Horodysche (Gorodishche, Horodishtch, Horodyszcze, Horowidisce)/Lutsk | Volyn

Five Jewish young women in Lutsk in the years before WWII. © Ghetto fighters house archives The Lutsk synagogue © Wikipedia Old Synagogue of Łuck in the early 20th century © Yad Vashem Photo Collection Children on the streets of the ghetto © Yad Vashem Photo Collection Ghetto streeof Lutsk following extermination of Jews, 1942 © Wikipedia Young Jews apparently being taken to the labour camp © Yad Vashem Photo collection Two camp guards supervise a group of Jewish forced laborers from the Wisznice ghetto while they stand in line for food at the Horodyszcze labor camp. ©  United States Holocaust Memorial Museum, courtesy of Eliezer & Jenelly Rosenberg A Jewish woman and girl stand in the doorway of a wooden barracks in the Horodyszcze labor camp.© United States Holocaust Memorial Museum, courtesy of Instytut Pamieci Narodowej Apparently a member of the German Order Police near the mass grave at Gurka Polonka (Execution site close to the sugar factory, not far away from Horodyshche and Polonka). Photograph taken shortly after the murder operation. © Yad Vashem Photo Collection / / Petro G., born in 1904: “Before being killed the Jews had to undress completely. They threw the clothing on a pile on the ground. Then, in groups they had to walk onto the plank”. © Guillaume Ribot /Yahad-In Unum Maria, born in 1923 and her sister on the back ground, used to bring food to the Lutsk ghetto. She brought milk to her family’s acquaintance, Rivka. Rivka was executed along with other Jewish inmates in August 1942. © Guillaume Ribot /Yahad-In Unum Ivan V., born 1929: “The Jews used to say that the Germans began by murdering them but would end by murdering us”. © Ellénore Gobry/Yahad-In Unum The former location of the labor camp on the Krasne street. Today, there is a residential building at this place  © Guillaume Ribot /Yahad-In Unum The former sugar factory. The execution site is located not far away from this place. © Guillaume Ribot /Yahad-In Unum Yahad’s team at the place of shooting with the witness. © Ellénore Gobry -Yahad-In Unum The active Jewish community of Lutsk take care of the memorial in the memory of the 25,000 Jews from Lutsk murdered here © Ellénore Gobry /Yahad-In Unum At the execution site of about 25,000 Lutsk Jews murdered in 8 mass graves  during several aktions conducted by the Nazis © Ellénore Gobry /Yahad-In Unum The execution site where a big trench 150m long and 6m wide was dug. According to the Soviet archives there were eight trenches. © Ellénore Gobry /Yahad-In Unum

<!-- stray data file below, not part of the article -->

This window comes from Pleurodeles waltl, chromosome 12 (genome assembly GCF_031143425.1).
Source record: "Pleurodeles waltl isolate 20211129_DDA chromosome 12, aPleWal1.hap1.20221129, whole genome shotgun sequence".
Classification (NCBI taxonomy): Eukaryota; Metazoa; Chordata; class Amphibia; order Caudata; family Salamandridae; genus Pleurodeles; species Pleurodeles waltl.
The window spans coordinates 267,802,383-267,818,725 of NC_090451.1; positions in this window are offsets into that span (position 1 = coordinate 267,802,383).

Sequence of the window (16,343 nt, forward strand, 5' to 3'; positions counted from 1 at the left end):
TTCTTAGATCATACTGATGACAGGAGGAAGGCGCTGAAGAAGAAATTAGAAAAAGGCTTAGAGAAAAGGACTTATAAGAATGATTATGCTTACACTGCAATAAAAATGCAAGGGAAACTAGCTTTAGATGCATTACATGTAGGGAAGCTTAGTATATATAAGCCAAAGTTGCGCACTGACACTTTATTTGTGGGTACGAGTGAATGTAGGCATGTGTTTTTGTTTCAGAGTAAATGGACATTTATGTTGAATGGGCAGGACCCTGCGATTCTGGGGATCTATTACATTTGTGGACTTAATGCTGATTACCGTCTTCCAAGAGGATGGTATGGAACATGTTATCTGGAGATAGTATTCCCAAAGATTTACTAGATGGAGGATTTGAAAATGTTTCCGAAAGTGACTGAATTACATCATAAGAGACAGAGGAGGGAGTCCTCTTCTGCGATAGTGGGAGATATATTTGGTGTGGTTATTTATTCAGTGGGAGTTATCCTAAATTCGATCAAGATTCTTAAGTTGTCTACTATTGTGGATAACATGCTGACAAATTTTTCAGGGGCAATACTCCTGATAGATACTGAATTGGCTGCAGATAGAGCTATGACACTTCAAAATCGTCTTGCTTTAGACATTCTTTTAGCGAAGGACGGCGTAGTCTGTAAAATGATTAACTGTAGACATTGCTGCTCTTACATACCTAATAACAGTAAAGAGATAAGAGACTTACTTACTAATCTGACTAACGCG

Execution of Jews from Lutsk in Horodyshche/Polonka

1 Execution site(s)

Kind of place before :
Near the sugar factory
Memorials :
Period of occupation:
Number of victims :

Witness interview

Ivan V., born in 1929: "When I came, I saw the children and the women forced to undress. The women were ashamed and did not want to remove their clothes. They were hit with the butt of their rifles. Then they told them to go to the edge of the pit and they executed them. In the chaos some fell into the pit alive. They tried to get out but were shot in the head." (Eyewitness n°1482, interviewed in Horodysche, on May 6th, 2012)

Soviet archives